Monday, May 11, 2009

God Speed Atlantis

Today's launch of Space Shuttle Atlantis is so potentially hazardous, the shuttle Endeavour is standing by as a rescue craft.

All to repair and upgrade the Hubble space telescope at 350+ miles above earth. About double the height of the Internatinal space station. From the link above:

Astronauts will also install a new imaging camera and a Cosmic Origins Spectrograph -- an especially sensitive instrument designed to split light it captures into individual wavelengths.

The spectrograph, NASA says, will not only be able to study stars, planets and galaxies but also basic elements found throughout the cosmos, such as carbon and iron.

And the new instruments will allow Hubble to peer even further back into time, perhaps as far back as some 600 million years before the Big Bang, much further than the billion years it can reach back now.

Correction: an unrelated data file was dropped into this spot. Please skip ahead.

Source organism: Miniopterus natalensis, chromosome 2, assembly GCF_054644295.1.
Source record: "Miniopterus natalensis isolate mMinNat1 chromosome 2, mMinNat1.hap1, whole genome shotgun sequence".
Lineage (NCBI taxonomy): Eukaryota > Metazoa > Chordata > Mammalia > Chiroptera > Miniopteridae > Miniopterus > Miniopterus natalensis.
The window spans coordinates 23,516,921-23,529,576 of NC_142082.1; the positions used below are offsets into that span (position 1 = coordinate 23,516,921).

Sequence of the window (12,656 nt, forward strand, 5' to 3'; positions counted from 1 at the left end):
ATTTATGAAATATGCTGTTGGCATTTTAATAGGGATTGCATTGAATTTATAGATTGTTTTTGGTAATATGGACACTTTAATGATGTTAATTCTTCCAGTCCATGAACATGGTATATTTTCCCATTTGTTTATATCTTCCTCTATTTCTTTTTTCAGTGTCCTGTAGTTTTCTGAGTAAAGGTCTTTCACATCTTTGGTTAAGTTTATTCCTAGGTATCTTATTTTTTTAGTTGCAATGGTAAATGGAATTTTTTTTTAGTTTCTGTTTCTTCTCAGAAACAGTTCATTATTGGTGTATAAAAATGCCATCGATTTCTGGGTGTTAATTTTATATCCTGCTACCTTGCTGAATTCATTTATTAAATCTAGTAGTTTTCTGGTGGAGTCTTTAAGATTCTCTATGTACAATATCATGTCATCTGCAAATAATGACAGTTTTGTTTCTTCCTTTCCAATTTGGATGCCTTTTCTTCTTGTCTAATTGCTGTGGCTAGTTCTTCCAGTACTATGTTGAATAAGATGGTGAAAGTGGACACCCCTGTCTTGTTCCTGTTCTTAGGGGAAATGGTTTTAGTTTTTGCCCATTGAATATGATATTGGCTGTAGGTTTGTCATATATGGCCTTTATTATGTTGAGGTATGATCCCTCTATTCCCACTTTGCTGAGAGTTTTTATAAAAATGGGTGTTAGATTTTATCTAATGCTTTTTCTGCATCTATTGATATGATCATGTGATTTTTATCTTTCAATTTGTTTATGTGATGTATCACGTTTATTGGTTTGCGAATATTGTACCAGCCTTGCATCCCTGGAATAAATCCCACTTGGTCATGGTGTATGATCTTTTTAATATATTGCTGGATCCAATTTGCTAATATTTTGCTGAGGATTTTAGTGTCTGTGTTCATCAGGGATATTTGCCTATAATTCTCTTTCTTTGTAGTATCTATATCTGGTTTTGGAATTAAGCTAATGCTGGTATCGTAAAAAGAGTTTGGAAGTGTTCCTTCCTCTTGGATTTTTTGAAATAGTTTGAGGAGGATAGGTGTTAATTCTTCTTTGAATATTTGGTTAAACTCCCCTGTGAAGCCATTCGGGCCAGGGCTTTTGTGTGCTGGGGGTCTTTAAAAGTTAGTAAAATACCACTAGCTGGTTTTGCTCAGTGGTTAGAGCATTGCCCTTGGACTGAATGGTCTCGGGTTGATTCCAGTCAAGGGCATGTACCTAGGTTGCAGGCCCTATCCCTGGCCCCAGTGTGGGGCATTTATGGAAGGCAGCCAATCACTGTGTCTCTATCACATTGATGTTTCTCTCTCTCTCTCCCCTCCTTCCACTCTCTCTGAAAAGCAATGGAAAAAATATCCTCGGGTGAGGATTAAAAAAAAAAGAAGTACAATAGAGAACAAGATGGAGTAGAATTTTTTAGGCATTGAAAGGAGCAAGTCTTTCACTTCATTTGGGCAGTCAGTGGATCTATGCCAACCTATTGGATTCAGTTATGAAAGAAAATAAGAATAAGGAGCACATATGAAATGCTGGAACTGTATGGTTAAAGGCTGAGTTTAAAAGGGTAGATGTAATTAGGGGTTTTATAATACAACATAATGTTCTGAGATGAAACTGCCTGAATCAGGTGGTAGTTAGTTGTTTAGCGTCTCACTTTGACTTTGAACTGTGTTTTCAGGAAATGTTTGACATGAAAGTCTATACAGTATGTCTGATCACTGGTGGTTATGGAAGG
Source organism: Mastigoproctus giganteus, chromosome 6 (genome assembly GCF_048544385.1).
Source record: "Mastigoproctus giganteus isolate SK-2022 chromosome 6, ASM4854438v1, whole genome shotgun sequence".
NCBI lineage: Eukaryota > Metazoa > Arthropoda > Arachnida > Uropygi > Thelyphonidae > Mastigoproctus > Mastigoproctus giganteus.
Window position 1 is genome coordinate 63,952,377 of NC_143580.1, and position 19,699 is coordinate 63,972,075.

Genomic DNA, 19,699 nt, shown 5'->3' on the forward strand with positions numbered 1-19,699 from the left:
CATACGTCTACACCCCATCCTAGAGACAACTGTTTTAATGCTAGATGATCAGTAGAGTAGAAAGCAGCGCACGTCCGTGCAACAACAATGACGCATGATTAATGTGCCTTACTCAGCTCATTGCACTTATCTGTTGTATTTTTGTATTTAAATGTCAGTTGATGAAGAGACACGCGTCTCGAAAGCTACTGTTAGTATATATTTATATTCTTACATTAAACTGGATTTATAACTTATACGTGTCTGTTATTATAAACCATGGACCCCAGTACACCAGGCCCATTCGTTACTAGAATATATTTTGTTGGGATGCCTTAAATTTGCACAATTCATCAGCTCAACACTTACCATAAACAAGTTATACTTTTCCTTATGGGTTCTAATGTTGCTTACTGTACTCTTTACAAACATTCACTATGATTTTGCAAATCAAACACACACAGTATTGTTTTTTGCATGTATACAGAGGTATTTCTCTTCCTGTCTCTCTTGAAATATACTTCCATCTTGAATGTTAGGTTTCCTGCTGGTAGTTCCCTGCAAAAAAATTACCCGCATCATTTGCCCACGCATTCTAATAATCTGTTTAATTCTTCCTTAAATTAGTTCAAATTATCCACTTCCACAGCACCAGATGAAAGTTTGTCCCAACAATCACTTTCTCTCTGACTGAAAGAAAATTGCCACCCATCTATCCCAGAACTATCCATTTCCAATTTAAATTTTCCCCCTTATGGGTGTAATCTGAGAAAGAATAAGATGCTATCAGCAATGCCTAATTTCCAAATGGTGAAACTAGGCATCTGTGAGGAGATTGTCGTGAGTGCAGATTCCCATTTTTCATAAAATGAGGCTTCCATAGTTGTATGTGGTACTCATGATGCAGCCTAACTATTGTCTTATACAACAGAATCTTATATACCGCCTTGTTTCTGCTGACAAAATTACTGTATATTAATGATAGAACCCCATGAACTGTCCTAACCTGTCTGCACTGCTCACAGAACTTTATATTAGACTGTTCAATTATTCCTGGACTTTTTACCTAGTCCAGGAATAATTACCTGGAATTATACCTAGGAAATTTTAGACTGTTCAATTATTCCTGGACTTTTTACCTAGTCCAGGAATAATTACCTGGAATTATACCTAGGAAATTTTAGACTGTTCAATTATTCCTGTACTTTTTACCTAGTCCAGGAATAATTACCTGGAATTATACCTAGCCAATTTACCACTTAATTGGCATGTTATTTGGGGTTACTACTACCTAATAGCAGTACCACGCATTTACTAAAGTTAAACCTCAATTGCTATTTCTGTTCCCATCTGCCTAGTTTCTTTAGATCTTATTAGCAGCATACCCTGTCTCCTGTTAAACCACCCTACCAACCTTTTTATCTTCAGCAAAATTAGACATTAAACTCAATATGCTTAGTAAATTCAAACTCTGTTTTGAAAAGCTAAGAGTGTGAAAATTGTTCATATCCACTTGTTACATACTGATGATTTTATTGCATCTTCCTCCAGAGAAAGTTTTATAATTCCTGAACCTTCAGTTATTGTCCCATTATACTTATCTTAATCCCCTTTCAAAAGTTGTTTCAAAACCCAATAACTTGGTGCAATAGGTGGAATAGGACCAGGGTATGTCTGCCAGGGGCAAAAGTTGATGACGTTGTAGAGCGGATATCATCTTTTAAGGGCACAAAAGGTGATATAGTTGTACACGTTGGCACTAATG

When one considers the knowledge that has been gained from Hubble, and the potential new knowledge that will result from this mission, one cannot help but feel like the tiniest wee speck of insignificant stuff. Our knowledge of the size and scope of the cosmos is staggering thanks in large part to Hubble. Hazardous as it may be, the mission to repair Hubble is worth the risk.

The work is hazardous, indeed. Monkeying around with sharp objects while wearing a space suit is no easy task. A tear in the suit, which is a possibility in this kind of mission, would surely mean instant death for the unlucky astronaut. There is also the space junk and micrometeorites which may damage the shuttle, making re-entry impossible. The astronauts on this mission are brave souls with ice water in their veins.

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